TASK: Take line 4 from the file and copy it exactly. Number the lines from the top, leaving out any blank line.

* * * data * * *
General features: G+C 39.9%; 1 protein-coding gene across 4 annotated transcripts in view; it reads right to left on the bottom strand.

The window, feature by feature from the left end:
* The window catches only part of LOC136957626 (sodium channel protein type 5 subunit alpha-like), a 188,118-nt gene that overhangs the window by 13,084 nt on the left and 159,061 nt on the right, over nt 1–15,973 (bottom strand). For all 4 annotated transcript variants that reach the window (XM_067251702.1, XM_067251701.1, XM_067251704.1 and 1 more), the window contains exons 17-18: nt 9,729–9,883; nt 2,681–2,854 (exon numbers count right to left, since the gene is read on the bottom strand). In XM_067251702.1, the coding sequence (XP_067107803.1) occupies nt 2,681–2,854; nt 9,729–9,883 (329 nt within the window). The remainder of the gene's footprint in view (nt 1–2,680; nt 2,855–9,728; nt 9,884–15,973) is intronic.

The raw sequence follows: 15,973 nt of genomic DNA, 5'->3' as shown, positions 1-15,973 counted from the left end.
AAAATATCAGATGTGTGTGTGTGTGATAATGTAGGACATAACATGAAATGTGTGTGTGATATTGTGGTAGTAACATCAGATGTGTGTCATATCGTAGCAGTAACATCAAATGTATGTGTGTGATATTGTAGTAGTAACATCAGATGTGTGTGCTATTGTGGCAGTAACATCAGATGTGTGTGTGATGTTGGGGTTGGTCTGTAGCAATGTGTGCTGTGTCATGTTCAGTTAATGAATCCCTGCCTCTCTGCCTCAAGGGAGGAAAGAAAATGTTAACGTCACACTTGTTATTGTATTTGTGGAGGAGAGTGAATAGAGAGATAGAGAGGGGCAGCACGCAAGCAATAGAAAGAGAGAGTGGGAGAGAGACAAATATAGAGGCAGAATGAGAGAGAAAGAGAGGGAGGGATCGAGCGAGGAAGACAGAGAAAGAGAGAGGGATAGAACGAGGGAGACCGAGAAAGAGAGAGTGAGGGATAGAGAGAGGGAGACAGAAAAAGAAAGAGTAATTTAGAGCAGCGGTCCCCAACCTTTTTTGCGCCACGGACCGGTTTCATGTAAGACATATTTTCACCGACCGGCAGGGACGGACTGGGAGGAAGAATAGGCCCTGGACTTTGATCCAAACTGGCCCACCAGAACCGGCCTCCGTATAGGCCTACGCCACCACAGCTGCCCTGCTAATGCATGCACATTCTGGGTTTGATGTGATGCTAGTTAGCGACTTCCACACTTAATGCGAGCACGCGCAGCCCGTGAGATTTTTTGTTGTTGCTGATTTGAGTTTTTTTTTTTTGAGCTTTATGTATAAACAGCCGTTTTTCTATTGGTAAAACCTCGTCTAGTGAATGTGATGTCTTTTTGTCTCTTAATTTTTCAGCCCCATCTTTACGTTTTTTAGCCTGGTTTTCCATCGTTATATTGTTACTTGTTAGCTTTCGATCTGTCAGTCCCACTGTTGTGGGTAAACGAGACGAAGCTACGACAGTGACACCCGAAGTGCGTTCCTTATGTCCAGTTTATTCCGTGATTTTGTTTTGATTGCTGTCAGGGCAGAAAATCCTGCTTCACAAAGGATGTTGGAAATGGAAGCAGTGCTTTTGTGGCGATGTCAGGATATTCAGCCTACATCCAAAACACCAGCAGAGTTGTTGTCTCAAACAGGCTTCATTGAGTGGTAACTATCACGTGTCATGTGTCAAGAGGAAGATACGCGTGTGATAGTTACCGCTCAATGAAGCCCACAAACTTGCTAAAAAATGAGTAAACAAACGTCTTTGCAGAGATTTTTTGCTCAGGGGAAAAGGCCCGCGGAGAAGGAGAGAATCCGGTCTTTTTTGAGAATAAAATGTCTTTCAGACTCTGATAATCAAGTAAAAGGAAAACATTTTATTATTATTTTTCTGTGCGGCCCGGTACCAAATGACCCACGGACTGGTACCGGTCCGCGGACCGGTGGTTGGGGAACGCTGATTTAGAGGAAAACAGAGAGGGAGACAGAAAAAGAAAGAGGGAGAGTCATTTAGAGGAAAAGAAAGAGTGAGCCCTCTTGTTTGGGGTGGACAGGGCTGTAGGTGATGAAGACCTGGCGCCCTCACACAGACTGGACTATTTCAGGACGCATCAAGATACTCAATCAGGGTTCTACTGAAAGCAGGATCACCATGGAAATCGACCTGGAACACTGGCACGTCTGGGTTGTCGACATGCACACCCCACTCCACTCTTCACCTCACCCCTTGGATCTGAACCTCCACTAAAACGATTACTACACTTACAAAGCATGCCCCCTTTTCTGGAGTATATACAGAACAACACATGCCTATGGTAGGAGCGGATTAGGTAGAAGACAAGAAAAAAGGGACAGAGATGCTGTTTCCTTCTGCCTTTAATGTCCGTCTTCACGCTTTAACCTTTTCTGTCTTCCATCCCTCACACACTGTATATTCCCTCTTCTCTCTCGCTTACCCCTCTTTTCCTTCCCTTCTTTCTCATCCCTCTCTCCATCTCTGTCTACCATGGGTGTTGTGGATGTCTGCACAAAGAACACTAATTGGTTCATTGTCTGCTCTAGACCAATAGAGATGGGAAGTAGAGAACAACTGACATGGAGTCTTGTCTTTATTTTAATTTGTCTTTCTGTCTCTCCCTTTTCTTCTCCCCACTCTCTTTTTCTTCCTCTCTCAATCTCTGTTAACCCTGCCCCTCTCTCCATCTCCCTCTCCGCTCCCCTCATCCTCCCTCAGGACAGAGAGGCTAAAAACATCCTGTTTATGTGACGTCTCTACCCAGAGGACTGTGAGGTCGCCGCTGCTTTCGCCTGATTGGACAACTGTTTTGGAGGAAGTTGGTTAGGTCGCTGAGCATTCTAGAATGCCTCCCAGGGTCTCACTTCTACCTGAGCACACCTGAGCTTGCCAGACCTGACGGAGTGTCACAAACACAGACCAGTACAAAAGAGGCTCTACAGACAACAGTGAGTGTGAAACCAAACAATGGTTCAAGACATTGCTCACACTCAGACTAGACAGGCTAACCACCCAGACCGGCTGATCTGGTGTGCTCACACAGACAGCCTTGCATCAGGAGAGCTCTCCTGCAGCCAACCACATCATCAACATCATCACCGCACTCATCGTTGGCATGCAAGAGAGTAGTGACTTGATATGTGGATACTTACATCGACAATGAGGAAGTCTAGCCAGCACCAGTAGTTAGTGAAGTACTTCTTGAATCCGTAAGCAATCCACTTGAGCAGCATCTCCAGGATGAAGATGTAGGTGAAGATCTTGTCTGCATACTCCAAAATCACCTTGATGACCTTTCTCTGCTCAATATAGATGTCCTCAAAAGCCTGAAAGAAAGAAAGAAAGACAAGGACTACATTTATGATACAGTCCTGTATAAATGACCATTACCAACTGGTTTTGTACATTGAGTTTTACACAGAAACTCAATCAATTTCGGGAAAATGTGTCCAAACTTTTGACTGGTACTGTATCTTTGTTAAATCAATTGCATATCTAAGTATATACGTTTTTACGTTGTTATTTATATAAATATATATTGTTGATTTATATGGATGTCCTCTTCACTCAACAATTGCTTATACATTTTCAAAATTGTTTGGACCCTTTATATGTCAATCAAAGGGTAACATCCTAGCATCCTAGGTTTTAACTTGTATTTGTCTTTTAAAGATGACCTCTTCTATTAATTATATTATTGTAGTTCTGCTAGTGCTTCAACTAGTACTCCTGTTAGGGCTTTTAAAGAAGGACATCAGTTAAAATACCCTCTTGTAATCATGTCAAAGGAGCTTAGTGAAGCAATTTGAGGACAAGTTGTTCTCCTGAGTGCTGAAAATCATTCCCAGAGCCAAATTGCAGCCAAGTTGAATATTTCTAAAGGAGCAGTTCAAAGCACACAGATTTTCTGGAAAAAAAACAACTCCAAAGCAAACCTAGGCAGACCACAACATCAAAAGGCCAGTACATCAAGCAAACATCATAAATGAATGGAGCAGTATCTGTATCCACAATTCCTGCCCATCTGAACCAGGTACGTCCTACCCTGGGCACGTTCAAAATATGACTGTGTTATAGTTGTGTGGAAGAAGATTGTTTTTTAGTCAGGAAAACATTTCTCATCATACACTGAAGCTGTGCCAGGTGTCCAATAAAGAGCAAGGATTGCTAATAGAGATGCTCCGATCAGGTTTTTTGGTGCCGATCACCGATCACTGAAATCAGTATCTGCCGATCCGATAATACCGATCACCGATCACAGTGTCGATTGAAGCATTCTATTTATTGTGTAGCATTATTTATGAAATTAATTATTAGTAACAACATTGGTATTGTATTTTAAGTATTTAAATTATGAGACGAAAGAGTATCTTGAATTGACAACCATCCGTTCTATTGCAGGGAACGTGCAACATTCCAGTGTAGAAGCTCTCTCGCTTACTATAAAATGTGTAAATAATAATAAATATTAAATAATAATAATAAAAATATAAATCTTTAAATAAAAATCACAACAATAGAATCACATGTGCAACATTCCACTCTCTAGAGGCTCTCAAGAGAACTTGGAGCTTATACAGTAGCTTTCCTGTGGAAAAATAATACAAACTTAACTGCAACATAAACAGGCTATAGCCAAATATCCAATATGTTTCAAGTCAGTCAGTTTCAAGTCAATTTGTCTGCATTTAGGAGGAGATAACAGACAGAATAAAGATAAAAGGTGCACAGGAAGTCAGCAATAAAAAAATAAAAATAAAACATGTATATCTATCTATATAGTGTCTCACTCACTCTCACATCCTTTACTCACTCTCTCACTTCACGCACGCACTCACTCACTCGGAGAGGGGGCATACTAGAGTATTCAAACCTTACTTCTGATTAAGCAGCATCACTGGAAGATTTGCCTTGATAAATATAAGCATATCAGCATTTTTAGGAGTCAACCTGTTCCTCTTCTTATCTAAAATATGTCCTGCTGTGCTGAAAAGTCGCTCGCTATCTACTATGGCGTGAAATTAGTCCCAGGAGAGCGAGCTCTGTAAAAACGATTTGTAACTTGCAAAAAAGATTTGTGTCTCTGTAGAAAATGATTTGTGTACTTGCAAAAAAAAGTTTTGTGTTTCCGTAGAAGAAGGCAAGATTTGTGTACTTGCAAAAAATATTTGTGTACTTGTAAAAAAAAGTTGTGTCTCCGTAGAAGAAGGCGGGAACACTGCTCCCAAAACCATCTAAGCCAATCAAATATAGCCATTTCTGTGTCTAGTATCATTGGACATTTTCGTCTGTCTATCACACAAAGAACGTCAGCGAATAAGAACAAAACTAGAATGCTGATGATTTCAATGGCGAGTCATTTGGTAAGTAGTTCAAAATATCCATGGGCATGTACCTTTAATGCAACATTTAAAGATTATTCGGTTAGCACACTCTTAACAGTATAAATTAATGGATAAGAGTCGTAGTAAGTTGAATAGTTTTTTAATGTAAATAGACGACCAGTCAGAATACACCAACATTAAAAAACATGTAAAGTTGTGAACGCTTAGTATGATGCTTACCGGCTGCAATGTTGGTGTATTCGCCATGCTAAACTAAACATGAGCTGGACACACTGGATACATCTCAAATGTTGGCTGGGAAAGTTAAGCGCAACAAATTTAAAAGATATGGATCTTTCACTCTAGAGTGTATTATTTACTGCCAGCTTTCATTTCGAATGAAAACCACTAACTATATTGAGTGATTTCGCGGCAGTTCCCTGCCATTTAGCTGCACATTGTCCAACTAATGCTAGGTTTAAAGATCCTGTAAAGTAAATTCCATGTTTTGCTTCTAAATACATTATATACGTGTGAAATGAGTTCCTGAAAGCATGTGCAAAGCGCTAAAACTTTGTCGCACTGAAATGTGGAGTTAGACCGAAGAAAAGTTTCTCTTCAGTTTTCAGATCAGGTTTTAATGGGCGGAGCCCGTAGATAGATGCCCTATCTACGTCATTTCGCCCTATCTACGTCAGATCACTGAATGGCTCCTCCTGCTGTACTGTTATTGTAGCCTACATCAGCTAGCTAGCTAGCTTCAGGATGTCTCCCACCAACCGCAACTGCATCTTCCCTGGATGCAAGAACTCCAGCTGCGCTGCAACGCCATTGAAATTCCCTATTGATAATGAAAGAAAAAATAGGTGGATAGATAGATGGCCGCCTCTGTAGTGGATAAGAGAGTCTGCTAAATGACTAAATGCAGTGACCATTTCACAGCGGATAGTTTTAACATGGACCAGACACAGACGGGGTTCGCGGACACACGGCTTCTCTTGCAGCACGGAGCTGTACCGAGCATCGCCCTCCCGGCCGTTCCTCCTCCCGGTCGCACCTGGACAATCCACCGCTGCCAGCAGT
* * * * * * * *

The raw sequence follows: 15,973 nt of genomic DNA, 5'->3' as shown, positions 1-15,973 counted from the left end.